It's doing networking, and Apple have been fairly aggressively tinkering with their networking stacks (yes, plural, there are multiple ones). For example, after Mavericks the entire domain name resolution subsystem was replaced. Apple also sunset insecure stuff like WEP, SMBv1 and old SSL versions before almost anyone else (because they can, and some big player has to).
I don't know how much of the networking stack Chrome implements for itself, but it's certainly possible there's some API in Yosemite or later they want to use.
This is before we get to other API changes in the UI etc.
So, yes, a program of Chrome's size and complexity probably *is* "intricately linked" to the OS, kernel and other supplied components.
Probably your comment wasn't meant seriously, but just to make things clear:
Australia is one of the most urbanised Western countries, with most people living in half a dozen cities, 5 million in each of Melbourne (where the warehouse is) and Sydney. Melbourne has a well-developed motorway system which also links in to interstate motorways, the largest container port, an airport with no curfew, and (with a 3km gap) the ferry to Tasmania. Many other companies distribute nationally from Melbourne. Some (like the supermarket chains) do their own shipping, and others use one of several logistics companies which offer overnight service to all the eastern cities. If you need an unusual part for your washing machine in Sydney, for most brands it's going come overnight to your house from Melbourne.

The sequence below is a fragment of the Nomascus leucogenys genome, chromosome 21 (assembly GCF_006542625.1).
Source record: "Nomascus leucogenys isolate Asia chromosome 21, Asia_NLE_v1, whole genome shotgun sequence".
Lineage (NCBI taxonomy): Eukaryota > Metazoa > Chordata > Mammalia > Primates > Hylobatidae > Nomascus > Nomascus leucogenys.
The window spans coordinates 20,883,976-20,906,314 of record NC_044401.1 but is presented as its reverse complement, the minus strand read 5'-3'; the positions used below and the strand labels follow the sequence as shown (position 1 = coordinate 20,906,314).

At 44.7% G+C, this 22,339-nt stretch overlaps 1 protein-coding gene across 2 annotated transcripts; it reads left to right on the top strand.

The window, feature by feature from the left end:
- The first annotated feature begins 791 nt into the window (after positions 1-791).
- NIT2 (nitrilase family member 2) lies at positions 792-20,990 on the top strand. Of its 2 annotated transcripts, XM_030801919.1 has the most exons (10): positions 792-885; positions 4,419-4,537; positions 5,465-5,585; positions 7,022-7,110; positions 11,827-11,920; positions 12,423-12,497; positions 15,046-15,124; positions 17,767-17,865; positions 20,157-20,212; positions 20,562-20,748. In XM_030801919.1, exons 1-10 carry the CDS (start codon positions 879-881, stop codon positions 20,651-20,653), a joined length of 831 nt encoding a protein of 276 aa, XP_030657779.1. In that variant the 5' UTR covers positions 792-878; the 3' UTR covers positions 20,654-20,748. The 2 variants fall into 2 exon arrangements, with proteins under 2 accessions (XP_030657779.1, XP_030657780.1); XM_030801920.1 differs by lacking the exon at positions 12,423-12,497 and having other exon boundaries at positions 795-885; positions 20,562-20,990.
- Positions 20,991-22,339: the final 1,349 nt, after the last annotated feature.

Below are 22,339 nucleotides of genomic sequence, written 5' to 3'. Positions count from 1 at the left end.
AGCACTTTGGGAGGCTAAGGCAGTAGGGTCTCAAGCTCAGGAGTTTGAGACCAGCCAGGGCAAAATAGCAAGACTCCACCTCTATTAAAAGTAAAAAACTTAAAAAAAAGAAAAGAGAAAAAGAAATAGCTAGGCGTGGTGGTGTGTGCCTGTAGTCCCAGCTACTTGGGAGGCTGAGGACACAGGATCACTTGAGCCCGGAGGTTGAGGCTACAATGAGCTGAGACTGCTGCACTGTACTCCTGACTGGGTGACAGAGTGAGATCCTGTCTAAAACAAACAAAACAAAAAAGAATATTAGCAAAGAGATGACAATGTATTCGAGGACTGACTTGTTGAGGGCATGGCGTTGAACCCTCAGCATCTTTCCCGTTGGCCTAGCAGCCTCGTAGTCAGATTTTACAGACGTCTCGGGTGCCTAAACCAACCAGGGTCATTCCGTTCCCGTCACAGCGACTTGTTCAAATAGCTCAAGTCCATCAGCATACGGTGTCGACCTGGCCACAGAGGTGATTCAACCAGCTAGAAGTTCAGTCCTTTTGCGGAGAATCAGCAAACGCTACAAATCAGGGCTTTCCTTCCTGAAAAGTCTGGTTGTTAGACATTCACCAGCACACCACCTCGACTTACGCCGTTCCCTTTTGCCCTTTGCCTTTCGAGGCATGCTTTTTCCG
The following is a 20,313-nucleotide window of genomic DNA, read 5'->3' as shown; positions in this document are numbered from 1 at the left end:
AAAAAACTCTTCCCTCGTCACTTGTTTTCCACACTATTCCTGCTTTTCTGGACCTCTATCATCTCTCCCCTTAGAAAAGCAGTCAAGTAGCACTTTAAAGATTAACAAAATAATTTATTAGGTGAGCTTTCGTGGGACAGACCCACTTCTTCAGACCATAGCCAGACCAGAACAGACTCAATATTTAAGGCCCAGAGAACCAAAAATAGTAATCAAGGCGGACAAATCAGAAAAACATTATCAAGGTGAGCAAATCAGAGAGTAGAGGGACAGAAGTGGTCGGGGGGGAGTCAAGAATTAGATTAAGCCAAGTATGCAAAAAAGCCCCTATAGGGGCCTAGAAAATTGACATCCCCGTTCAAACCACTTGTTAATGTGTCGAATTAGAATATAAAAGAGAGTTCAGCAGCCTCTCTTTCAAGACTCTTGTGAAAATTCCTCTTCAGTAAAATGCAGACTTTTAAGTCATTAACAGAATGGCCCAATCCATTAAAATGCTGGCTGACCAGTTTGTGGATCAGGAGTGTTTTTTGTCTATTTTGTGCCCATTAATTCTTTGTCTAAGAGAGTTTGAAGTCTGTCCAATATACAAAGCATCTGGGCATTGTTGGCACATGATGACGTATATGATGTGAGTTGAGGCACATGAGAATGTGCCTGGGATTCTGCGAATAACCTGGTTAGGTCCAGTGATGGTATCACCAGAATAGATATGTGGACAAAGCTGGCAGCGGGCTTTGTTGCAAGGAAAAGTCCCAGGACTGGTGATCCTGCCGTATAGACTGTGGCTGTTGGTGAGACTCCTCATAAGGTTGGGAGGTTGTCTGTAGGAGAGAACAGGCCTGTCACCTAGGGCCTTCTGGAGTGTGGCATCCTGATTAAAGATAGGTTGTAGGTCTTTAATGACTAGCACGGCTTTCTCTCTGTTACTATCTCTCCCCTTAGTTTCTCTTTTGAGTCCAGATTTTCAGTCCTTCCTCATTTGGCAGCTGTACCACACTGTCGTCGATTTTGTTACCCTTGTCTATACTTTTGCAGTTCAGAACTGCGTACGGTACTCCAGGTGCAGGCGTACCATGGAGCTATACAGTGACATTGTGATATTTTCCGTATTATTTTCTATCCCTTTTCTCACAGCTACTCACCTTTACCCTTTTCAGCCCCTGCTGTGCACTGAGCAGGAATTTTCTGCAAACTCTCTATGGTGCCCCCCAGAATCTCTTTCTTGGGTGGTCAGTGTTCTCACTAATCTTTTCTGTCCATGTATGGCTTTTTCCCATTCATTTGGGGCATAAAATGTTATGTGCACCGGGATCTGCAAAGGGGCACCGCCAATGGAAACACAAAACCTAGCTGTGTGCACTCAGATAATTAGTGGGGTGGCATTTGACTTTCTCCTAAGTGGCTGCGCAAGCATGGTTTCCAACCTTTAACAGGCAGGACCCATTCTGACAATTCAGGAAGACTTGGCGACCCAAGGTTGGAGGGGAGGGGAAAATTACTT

Of course no overnight to the outback, but nobody expects it. A couple of days to Perth or the "seachange" places along the east coast.
Only places like the Netherlands would be easier...
It isn't the amazon.com site that concerns me, but the European sites: principally amazon.co.uk, but also amazon.de and amazon.fr. There are many classical music releases in Europe available on the .com site at double the price (and of course not available at all on the .au site) of the .ukl site when they can be had at all; it's not surprising, since the classical record labels are run from Europe and that's where the music originated. Likewise, there are cinema and TV releases of varying obscurity, and Australia is in Blu-Ray region B.
Delivery from the UK has usually also been much faster than from the US, typically a week. Although the last one took a month—perhaps they were softening us up?